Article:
Hollywood’s New Guy Next Door
There’s a thing that people say about certain actors who play a certain kind of character. They say, “I love that guy! I feel like he’s totally the same person in real life.” Which is to say he’s someone they would want to have more than one beer with, because there’s an uncommon air of approachability about him. Jake Johnson is one of those actors. Whether it’s the slip-on sandals he’s wearing the day we meet in New York, or the peculiar quality of his voice that makes everything sound like it’s on its way to a joke, or the fact that most of his characters are guys who don’t seem like they love to exercise—he just puts you at ease.
Approachability has been a key part of the roles that have brought Johnson to celebrity status in the last few years: as the lovably disheveled Nick on New Girl, in Drinking Buddies as Olivia Wilde’s “what if” best friend, as one half of the belligerent dude duo in Let’s Be Cops, and even in Jurassic World, as the handlebar-mustached control room operator who witnesses the park’s inevitable descent into prehistoric chaos. His latest role is in a film he’s also credited with co-writing—Joe Swanberg’sDigging for Fire, which has him starring opposite Rosemary DeWitt in a character that reads familiar (even though he plays a gym teacher and spends much of the movie in a sweatsuit, he still doesn’t seem like the guy who loves exercise).
Digging for Fire spans a weekend in the lives of a young married couple with a preschooler who are coming to terms with the confines of parenthood and the compromising realities of marriage. It’s an indie, drama-in-the-cake-batter sort of story that gives itself to small moments—passing conversations with strangers and Uber drivers and store clerks that motion subtly to the theme at hand. Johnson says he knows it won’t be for everyone. “The style of a movie like Digging for Fire, or like Drinking Buddies, is naturalistic— slower, subtler moments, more character than story driven,” Johnson says. “No big resolutions. Joe Swanberg [who directed both films] is very good at showing a slice of life. I think some people expect to see more than just a slice of life when they watch a movie.”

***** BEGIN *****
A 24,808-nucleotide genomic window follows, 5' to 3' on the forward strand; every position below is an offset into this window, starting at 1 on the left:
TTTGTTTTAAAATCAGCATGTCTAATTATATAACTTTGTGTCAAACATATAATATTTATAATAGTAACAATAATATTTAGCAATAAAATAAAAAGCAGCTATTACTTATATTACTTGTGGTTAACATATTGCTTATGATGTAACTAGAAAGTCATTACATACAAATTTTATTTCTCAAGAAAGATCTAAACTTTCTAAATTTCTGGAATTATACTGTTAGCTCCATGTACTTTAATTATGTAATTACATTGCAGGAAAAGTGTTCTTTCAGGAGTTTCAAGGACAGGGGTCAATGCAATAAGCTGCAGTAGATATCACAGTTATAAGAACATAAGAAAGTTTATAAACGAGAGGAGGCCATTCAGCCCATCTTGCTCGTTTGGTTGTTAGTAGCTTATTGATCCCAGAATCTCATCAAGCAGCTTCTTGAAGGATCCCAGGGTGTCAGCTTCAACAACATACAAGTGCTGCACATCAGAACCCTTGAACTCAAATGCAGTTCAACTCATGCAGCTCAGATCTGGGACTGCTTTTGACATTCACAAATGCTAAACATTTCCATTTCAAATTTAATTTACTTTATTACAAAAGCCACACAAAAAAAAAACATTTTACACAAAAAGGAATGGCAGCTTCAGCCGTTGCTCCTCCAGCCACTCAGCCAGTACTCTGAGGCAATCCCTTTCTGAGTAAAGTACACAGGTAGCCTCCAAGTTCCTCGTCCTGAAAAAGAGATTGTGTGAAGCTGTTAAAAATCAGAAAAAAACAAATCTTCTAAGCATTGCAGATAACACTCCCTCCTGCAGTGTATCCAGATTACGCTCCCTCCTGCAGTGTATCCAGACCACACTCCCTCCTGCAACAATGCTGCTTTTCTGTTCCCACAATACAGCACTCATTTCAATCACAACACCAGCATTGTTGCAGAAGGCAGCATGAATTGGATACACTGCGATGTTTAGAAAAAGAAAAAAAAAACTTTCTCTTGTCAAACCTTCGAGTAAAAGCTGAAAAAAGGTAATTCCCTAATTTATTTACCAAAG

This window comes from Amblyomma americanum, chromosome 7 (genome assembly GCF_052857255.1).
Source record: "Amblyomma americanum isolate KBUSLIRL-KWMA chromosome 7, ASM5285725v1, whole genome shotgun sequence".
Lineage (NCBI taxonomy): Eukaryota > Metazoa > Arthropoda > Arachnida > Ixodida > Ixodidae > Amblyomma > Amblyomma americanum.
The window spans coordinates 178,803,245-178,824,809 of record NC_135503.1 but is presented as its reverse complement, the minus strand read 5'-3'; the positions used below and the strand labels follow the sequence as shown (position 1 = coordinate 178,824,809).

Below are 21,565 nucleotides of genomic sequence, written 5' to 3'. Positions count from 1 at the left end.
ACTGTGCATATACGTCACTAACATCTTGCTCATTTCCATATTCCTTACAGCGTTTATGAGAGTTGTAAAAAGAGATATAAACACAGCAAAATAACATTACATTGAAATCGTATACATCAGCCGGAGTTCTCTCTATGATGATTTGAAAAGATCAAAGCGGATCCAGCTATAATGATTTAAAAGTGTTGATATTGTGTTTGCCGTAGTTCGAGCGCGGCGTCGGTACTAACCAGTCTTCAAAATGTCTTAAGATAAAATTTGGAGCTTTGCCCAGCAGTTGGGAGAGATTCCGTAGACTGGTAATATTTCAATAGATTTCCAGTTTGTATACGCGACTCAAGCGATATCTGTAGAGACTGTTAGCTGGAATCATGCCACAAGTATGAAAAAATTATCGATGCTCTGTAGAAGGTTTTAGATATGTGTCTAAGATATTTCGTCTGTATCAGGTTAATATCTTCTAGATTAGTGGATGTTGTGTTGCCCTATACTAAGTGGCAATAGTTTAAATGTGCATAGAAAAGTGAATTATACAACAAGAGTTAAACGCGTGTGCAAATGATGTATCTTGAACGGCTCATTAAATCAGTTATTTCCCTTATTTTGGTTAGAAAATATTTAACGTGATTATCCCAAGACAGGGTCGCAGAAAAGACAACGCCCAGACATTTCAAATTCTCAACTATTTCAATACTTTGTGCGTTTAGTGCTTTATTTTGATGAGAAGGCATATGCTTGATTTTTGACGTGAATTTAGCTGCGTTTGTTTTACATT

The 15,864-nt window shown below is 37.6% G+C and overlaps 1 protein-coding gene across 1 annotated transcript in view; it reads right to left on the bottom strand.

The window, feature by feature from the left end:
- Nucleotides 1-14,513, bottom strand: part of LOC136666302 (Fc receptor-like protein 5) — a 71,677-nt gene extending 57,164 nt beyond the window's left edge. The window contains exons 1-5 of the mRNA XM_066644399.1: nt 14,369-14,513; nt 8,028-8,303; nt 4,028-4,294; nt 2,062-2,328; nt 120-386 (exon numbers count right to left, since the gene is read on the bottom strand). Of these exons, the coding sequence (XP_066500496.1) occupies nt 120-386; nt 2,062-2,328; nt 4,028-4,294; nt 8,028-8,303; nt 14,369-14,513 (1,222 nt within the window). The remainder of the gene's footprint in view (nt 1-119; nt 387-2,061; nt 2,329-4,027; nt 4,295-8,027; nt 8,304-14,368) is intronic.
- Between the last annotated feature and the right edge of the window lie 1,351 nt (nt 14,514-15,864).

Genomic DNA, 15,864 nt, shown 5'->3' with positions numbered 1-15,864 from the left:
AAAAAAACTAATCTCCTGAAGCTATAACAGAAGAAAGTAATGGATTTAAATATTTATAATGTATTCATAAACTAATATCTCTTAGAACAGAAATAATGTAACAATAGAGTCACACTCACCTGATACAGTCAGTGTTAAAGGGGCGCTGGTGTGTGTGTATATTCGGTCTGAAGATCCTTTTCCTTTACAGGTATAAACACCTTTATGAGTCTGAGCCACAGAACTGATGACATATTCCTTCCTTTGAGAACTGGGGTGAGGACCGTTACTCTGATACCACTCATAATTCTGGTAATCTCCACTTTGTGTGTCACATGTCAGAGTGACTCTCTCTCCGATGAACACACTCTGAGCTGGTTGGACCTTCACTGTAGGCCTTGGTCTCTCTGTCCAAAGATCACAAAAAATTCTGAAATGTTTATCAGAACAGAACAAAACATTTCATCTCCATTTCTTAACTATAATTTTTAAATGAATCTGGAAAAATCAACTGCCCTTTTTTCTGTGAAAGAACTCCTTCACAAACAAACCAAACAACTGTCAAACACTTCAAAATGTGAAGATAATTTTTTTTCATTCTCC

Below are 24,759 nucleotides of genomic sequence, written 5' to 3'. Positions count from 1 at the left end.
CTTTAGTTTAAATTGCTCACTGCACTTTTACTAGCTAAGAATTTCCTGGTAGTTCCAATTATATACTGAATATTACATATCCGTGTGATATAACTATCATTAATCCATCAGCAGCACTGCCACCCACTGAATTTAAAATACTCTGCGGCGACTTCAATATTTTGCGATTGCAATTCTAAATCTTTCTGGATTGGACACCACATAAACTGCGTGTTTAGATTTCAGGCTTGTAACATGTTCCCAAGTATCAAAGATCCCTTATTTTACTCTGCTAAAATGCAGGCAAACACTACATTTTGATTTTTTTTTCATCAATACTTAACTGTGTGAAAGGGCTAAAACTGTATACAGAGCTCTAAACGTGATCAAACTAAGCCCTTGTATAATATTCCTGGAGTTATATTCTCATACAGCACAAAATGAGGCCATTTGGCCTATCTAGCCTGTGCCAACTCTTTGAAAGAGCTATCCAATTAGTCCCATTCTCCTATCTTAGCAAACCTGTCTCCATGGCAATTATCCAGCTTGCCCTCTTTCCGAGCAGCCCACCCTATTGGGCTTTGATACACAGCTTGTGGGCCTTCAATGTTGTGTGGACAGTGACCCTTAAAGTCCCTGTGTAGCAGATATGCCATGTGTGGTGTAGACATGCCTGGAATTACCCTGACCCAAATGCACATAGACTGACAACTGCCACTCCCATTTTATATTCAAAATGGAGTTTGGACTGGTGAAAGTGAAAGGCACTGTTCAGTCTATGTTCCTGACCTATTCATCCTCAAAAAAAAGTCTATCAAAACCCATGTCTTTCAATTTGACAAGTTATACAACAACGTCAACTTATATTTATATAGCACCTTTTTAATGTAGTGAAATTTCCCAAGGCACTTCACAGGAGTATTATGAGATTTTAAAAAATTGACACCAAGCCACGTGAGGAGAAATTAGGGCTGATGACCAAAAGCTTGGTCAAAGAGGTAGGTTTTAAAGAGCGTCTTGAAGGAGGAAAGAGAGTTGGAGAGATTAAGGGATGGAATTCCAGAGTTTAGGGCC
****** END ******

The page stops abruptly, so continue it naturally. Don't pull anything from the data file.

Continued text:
While it’s true that Digging for Fire’s sedated storyline might not hustle the crowds, its star-studded cast will definitely fill more seats than the usual art house flick: Anna Kendrick, Orlando Bloom, Brie Larson, Jenny Slate, Chris Messina, Sam Rockwell, Judith Light, Ron Livingston, Melanie Lynskey, and Mike Birbiglia fill out the supporting roles gracefully (and Chris Messina gets naked). Still, the heart of the film beats around Johnson and DeWitt. Johnson is no amateur when it comes to romantic roles, and he has a good idea as to why he’s attracted to them.
“I love acting with strong female actresses. I feel closer to women than I do to guys,” he says. “Not that I don’t have a great group of buddies, but I don’t really like doing a scene where I make a lot of direct eye contact with another man. [laughing] You know! Between ‘action’ and ‘cut’ is a really vulnerable time.”
Johnson says, however, that the best part of playing a romantic role isn’t necessarily the full-on coupled-up romance. On New Girl, for example, he says the fun was in the dancing around it. “I think Zooey and I both like doing the ‘will they, wont they [end up together]’ thing more than we loved playing the actual couple, because we both really enjoy tension in relationships. It’s fun for us when there are boundaries, and we get to get close to those boundaries and then move away from them.”
It’s easy to assume that someone who headlines indie films would take himself more seriously as an actor than say, his goofy character on New Girl would belie you to believe, but Johnson says it’s pretty much the opposite. You will not, for example, find him wading into the world of method acting.
“I’ve got to tell you, when I was younger I thought method acting was just the coolest,” he says. “I thought, I am going to aspire to that. But as I’ve gotten older—you know, I’m married and I’ve got kids—the idea of being a method actor with kids seems like the goofiest thing in the entire world. The idea of being like, I’ll be doing a movie for four months and my kids will refer to me only as Colonel Sanders!”
The image of Johnson as Colonel Sanders is now planted firmly in the mind, so here’s to hoping we see that in the very near future.
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